Right from the off, Shio lays down strong foundations for a sharp, challenging platformer. It essentially has one central gameplay mechanic: the player can jump once, and can only perform a traditional ‘double jump’ if they cross paths with a floating lantern.
From simple beginnings, Shio ramps up the complexity and challenge considerably, and although the quality of its level design peaks and plummets about as wildly as its difficulty curve, the game maintains a constant thread of percussive platforming throughout.
Shio’s Steam Store page promises a ‘deep and moving story’, but the game itself gets away with one of indie gaming’s tried and tested tropes – it says very little, and does so in the vaguest way possible. The protagonist, a slim and agile ‘masked man’, leaps from platform to platform, season to season, and is seemingly confronted by characters from his present and ghosts of his past. These characters speak in wispy, obtuse sentences, a lot of which have been badly mistranslated from the developer’s native language.
One must commend Coconut Island Studios for localising the game for several different countries, but there are some glaring issues with Shio’s dialogue boxes, which serve only to hamper an already a paper-thin narrative.
Problems only surface during sections where checkpoints are spread thinly and far apart. For the first hour or so of Shio, the player is rewarded rather generously with frequent checkpoints. This is when Shio is at its strongest, because it gives off a constant sense of progression and feedback without being too lenient. It’s like playing a platformer you’ve already beaten once already – it can be challenging, but you essentially already hold all the knowledge you need to pass most sections in three or four tries.
As the game progresses, it throws in some rather cruel curve-balls. Aside from the customary saws, air jets, fireballs and other traditional platforming nuisances, Shio also layers on unavoidable streams of heat that seem to strike at random, and thick veils of fog that obscure nearby hazards. These can offer up interesting paths to completion, or make the player think tactically about their next steps, but more often than not they ground the pace to an infuriating halt, and turn Shio into an exercise in trial and error.
But plot is not what drives Shio forth, rather it is the desire to overcome greater obstacles and more intense barriers to progression. Shio leans heavily on its Super Meat Boy influences – when the player fails, they are instantly transported back to their last checkpoint, without having to watch a slow death animation or sit through a loading screen. Again, this is a very strong setup for a platformer, since it generally minimises frustration while keeping the pace at a constant.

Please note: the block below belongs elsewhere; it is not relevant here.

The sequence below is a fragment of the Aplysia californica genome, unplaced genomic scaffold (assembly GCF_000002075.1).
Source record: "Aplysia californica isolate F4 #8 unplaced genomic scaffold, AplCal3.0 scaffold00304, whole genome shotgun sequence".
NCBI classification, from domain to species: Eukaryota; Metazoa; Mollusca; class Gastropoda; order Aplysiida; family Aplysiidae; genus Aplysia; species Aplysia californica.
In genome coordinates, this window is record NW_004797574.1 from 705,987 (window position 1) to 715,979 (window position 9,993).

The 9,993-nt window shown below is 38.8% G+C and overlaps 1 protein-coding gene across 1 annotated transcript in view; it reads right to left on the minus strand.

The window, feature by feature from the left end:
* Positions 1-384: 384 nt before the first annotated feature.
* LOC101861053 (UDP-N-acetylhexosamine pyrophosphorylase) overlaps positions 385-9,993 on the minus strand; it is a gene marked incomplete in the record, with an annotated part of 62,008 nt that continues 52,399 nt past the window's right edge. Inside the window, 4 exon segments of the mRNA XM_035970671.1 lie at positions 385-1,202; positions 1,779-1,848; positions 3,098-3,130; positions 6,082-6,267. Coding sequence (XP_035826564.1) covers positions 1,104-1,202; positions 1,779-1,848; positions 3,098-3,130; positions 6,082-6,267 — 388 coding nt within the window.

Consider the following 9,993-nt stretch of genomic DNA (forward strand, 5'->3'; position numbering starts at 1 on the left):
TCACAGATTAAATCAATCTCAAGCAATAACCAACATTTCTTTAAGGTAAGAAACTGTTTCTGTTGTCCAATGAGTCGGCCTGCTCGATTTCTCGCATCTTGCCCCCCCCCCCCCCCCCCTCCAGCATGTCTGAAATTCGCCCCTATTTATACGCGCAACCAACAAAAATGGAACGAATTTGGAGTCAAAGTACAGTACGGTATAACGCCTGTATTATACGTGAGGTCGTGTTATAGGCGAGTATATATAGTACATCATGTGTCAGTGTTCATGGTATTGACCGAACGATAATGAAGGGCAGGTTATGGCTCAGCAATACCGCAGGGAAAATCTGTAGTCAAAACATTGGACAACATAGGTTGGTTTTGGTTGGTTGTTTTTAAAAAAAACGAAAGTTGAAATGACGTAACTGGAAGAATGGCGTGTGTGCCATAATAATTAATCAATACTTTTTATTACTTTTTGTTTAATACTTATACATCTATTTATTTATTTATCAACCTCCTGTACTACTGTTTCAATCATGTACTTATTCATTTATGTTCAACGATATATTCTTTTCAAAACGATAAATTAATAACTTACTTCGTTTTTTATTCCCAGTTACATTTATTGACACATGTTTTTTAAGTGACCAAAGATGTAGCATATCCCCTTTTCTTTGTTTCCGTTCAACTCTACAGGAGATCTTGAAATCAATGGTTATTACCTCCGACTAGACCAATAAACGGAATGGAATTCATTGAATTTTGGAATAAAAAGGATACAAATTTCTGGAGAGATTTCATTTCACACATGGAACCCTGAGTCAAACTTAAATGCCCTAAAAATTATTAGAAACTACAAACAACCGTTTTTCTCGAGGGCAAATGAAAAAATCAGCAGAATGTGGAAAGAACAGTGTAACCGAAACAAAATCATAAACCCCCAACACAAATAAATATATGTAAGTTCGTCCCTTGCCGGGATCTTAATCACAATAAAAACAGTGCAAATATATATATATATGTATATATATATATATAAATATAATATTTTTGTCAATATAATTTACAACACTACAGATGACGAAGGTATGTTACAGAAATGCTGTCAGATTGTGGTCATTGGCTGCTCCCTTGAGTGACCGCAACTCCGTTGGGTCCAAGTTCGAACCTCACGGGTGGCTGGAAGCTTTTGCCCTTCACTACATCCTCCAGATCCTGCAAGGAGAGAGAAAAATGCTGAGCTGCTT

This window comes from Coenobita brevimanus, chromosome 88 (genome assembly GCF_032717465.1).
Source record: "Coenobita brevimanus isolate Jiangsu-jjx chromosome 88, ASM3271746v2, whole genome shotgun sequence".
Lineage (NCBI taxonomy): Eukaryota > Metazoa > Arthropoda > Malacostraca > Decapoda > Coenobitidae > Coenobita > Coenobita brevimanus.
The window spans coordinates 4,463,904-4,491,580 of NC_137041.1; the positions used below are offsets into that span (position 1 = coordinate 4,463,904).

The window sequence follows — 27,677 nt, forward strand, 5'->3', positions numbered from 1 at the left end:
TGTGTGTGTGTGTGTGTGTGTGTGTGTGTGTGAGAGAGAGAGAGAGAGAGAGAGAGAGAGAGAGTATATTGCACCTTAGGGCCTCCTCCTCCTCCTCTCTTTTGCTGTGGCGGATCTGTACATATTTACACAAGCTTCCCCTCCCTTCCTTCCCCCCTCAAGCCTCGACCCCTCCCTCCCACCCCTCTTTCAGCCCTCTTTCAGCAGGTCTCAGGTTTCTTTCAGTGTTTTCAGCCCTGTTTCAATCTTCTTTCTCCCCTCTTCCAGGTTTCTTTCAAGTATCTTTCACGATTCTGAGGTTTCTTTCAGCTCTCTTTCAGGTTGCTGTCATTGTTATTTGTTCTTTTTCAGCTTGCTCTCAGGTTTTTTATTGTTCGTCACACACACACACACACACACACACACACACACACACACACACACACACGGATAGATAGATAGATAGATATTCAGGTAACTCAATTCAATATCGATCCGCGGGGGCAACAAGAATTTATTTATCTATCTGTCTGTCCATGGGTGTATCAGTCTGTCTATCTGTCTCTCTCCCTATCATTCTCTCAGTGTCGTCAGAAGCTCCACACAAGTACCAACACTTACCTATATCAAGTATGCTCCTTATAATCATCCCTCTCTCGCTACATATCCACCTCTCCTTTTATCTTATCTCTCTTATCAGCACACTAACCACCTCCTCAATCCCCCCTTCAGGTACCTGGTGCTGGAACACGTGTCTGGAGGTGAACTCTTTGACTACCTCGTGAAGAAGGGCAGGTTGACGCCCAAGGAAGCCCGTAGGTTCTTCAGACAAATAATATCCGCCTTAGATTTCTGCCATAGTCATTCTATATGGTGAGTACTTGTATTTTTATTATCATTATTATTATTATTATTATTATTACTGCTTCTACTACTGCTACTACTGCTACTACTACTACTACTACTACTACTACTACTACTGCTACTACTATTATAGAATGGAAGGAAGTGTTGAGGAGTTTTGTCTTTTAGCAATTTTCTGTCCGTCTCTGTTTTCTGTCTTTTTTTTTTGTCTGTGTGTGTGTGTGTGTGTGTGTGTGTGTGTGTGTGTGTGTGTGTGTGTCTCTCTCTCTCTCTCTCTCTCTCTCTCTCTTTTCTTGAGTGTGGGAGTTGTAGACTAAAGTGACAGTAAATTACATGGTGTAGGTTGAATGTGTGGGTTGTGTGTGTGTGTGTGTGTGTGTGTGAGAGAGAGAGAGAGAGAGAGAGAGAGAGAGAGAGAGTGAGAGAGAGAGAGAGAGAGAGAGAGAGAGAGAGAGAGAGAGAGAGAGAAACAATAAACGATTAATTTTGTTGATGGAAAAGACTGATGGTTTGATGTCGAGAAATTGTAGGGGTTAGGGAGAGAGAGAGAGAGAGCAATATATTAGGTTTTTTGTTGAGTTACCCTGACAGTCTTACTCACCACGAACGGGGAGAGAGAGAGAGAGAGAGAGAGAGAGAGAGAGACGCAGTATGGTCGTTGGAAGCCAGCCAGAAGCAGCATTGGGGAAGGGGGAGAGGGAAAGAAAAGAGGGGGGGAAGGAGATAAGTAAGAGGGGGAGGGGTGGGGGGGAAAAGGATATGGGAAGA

This tends to be an issue with a lot of the more frenetic, reflex-based platformer – it’s not that you haven’t figured out the answer, it’s just that you don’t necessarily have the mental agility to match the solution with the action on screen. But for the most part, these aggravating sequences tend to come at the very end of levels, almost in place of a traditional boss. Your average slice of gameplay tends to be a much more leisurely, almost percussive bit of platforming, at which point Shio more closely resembles the finer parts of Rayman Legends.
Your movements might not be synced up to ‘Black Betty’ a la Legends, but there’s a really satisfying bounce and flow to Shio that few platformers manage to achieve. This is made all the more pleasant thanks to some bold, contrasting 2-D art and animation. Shio’s block colours make launching from lantern to lantern easy, and although I experienced occasional hiccups with collision detection, audio-visual feedback is otherwise flawless.
Playing Shio is like watching a painting being brought to life in real time. Its Chinese influences are refreshing, both in terms of its artistic design and soundtrack, and there are some fantastic ideas on display here. The game only wobbles when it tries to marry a ‘deep and wistful’ story to its occasionally frantic platforming sections. At times, Shio wrestles you away from the lanterns and flaming saws, and forces you to walk at a snail’s pace while the game tries to labour its ever elusive point. You should want to play through Shio’s platforming sections to experience the next morsel of story, but the game’s narrative segments actually wind up being the real grind here.
But the odd spell of tedium or red mist doesn’t negate the inherent quality of Shio’s foundations. Coconut Island have been very smart in not over-complicating their game, and choosing instead to build a solid through-line mechanic. You jump, you hit a lantern, and you keep on climbing. When you do finally overcome a particularly pesky level (or a needlessly cruel bit of hazard placement), the adrenaline rush that follows is exactly the feeling high-intensity platformers like this are meant to elicit.
It struggles to reach the upper echelons of the genre, but Shio is a simple, and undeniably challenging platformer, one that beats satisfaction into you through repetition and an inherent sense of musicality you’ll struggle to find elsewhere. It’s not an ‘experiential art game’, nor is it a rhythm-action platformer, but it manages to blend elements of the two to create something genuinely striking.